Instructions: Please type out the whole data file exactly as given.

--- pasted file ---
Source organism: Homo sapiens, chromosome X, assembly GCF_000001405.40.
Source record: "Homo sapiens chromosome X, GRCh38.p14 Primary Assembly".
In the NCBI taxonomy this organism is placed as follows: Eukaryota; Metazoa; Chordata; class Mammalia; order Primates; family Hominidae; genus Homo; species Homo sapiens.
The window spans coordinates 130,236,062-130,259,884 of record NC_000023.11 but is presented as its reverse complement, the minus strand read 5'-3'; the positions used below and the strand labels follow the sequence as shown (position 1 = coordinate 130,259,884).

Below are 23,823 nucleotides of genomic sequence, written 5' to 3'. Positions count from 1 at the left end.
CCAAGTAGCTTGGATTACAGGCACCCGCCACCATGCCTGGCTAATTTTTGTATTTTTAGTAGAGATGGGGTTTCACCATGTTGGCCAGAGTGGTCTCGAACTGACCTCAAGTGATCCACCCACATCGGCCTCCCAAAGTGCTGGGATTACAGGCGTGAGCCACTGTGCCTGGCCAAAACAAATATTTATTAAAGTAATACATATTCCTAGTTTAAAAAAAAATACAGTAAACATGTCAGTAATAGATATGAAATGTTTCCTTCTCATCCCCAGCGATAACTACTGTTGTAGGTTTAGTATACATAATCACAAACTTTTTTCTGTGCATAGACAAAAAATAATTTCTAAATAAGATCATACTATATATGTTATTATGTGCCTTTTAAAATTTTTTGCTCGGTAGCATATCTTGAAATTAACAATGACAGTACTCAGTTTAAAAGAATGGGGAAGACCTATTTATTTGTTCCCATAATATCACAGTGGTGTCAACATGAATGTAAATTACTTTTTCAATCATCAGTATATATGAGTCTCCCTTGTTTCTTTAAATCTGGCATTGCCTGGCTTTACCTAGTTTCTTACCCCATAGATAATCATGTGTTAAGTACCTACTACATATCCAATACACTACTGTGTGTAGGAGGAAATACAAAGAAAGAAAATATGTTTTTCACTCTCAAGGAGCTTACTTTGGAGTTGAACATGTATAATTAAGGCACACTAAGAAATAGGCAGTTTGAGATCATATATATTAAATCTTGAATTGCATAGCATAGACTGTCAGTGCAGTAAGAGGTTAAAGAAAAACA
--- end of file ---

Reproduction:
Source organism: Homo sapiens, chromosome X, assembly GCF_000001405.40.
Source record: "Homo sapiens chromosome X, GRCh38.p14 Primary Assembly".
In the NCBI taxonomy this organism is placed as follows: Eukaryota; Metazoa; Chordata; class Mammalia; order Primates; family Hominidae; genus Homo; species Homo sapiens.
The window spans coordinates 130,236,062-130,259,884 of record NC_000023.11 but is presented as its reverse complement, the minus strand read 5'-3'; the positions used below and the strand labels follow the sequence as shown (position 1 = coordinate 130,259,884).

Below are 23,823 nucleotides of genomic sequence, written 5' to 3'. Positions count from 1 at the left end.
CCAAGTAGCTTGGATTACAGGCACCCGCCACCATGCCTGGCTAATTTTTGTATTTTTAGTAGAGATGGGGTTTCACCATGTTGGCCAGAGTGGTCTCGAACTGACCTCAAGTGATCCACCCACATCGGCCTCCCAAAGTGCTGGGATTACAGGCGTGAGCCACTGTGCCTGGCCAAAACAAATATTTATTAAAGTAATACATATTCCTAGTTTAAAAAAAAATACAGTAAACATGTCAGTAATAGATATGAAATGTTTCCTTCTCATCCCCAGCGATAACTACTGTTGTAGGTTTAGTATACATAATCACAAACTTTTTTCTGTGCATAGACAAAAAATAATTTCTAAATAAGATCATACTATATATGTTATTATGTGCCTTTTAAAATTTTTTGCTCGGTAGCATATCTTGAAATTAACAATGACAGTACTCAGTTTAAAAGAATGGGGAAGACCTATTTATTTGTTCCCATAATATCACAGTGGTGTCAACATGAATGTAAATTACTTTTTCAATCATCAGTATATATGAGTCTCCCTTGTTTCTTTAAATCTGGCATTGCCTGGCTTTACCTAGTTTCTTACCCCATAGATAATCATGTGTTAAGTACCTACTACATATCCAATACACTACTGTGTGTAGGAGGAAATACAAAGAAAGAAAATATGTTTTTCACTCTCAAGGAGCTTACTTTGGAGTTGAACATGTATAATTAAGGCACACTAAGAAATAGGCAGTTTGAGATCATATATATTAAATCTTGAATTGCATAGCATAGACTGTCAGTGCAGTAAGAGGTTAAAGAAAAACA